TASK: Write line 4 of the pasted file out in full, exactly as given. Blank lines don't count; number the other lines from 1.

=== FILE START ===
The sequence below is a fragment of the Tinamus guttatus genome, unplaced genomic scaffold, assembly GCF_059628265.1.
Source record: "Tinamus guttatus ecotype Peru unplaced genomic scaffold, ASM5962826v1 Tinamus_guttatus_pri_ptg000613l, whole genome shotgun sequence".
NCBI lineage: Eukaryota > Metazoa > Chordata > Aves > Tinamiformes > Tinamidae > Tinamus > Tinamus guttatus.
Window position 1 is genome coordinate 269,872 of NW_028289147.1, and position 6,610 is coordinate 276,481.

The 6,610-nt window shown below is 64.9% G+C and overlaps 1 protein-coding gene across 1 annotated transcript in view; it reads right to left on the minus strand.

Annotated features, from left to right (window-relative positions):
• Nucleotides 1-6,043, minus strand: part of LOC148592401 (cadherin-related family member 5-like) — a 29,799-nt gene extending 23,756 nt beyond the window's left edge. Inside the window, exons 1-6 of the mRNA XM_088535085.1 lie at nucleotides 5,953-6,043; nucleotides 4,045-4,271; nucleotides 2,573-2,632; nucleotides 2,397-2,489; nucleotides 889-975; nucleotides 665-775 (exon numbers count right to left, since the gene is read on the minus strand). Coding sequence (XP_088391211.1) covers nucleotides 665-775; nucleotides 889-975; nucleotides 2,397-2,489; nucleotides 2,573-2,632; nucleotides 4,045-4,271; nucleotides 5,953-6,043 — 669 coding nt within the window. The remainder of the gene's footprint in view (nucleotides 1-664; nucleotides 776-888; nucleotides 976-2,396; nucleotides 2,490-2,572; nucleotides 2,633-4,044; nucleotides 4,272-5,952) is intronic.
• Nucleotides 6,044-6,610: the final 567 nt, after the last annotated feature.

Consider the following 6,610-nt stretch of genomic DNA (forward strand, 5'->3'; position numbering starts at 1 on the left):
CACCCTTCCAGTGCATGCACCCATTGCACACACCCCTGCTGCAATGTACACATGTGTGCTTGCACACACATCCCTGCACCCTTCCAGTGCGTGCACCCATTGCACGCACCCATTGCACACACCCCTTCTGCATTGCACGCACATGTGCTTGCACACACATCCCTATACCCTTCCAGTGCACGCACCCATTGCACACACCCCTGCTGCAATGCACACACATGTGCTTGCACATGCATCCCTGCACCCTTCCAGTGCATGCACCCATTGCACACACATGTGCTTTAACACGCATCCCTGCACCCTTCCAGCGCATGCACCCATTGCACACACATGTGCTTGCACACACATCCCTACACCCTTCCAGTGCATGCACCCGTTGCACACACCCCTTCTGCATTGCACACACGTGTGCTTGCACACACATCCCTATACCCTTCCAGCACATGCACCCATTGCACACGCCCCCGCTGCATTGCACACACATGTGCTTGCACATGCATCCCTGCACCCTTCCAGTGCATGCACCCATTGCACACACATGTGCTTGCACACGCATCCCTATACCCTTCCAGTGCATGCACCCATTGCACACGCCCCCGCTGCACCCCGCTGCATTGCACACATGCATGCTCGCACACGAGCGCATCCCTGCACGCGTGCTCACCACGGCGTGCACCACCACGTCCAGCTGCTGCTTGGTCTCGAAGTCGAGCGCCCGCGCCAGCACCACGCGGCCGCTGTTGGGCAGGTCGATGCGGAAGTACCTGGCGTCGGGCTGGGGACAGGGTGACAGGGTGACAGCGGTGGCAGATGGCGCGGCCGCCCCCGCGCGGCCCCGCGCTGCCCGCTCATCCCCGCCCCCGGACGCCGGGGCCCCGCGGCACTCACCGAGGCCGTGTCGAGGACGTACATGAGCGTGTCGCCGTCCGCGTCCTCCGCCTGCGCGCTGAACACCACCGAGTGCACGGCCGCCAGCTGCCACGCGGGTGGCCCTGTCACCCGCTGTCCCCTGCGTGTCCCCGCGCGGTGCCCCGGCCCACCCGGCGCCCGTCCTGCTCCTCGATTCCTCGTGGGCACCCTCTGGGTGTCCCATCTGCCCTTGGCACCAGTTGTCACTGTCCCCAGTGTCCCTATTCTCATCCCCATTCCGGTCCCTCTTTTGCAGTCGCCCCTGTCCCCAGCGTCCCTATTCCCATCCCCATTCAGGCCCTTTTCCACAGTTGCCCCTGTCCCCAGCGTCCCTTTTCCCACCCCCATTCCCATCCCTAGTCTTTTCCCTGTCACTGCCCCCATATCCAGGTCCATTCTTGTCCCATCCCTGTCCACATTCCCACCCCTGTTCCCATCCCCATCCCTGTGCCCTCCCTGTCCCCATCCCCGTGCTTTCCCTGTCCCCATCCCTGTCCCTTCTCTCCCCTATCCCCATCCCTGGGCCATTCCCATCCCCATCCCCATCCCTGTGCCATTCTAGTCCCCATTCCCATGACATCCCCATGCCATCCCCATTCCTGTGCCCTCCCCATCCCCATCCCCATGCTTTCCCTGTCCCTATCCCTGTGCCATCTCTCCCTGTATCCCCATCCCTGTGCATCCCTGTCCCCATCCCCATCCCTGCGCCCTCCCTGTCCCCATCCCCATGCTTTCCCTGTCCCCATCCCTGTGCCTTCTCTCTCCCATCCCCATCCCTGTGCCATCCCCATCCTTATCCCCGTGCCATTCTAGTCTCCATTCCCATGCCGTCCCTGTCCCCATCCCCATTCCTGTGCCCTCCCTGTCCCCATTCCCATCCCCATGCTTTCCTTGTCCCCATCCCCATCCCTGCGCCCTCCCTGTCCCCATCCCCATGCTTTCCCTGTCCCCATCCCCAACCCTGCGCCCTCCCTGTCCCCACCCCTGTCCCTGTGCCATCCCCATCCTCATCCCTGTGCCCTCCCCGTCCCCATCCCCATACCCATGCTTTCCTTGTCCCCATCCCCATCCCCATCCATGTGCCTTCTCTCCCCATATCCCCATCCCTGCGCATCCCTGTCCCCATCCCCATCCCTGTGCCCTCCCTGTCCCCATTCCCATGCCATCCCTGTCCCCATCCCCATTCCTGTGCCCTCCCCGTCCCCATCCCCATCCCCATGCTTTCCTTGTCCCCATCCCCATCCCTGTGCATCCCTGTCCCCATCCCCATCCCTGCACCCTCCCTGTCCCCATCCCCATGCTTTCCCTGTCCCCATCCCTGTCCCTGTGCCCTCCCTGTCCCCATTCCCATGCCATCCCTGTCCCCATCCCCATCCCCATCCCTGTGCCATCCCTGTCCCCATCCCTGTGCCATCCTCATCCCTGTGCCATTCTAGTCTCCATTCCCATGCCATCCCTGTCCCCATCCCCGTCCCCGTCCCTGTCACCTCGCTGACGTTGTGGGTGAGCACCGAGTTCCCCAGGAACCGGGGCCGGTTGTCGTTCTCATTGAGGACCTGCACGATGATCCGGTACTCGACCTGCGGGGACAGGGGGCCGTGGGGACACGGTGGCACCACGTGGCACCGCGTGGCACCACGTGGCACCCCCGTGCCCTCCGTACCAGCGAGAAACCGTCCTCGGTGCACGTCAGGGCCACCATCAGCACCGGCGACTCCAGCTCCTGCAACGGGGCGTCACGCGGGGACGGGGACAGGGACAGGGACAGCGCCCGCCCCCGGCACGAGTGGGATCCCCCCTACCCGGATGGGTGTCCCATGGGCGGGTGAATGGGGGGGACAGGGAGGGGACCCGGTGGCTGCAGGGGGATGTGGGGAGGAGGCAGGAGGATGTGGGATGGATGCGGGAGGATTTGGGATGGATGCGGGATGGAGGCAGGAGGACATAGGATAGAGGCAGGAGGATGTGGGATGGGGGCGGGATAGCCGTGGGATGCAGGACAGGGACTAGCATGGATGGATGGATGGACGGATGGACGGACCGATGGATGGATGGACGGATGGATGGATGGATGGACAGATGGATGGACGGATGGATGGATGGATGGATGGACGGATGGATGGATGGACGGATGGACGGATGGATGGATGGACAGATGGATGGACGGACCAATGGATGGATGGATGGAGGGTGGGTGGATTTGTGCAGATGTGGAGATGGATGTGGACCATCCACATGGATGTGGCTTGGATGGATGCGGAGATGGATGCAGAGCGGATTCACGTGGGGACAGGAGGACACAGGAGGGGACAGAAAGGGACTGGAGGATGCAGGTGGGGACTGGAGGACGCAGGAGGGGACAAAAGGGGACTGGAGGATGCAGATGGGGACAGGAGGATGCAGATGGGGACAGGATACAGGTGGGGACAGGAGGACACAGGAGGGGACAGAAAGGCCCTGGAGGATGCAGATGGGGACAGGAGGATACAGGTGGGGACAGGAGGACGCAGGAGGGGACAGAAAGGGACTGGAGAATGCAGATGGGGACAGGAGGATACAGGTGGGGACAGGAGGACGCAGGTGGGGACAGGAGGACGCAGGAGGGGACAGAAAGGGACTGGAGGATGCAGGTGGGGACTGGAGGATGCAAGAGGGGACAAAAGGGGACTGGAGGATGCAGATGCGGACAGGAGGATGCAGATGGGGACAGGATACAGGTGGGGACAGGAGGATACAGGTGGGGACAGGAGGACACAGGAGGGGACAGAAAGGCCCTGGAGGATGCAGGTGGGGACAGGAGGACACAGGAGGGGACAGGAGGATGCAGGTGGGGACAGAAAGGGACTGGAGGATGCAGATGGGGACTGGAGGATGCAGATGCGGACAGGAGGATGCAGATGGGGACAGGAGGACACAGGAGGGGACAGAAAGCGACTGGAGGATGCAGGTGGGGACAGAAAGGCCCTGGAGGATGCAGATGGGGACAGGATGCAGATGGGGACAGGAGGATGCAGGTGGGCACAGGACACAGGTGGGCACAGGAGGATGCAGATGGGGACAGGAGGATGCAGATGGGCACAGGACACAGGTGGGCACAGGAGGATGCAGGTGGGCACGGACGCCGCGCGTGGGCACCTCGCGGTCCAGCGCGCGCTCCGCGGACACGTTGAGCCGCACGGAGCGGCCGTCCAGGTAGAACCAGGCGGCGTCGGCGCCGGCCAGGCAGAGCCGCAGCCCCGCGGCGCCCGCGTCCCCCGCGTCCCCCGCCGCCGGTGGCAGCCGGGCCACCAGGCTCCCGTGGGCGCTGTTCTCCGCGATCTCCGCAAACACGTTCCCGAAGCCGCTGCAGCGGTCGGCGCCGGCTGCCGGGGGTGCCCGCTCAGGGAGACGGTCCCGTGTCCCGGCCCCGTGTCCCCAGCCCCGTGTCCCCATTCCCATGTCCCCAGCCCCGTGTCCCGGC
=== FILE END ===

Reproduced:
Window position 1 is genome coordinate 269,872 of NW_028289147.1, and position 6,610 is coordinate 276,481.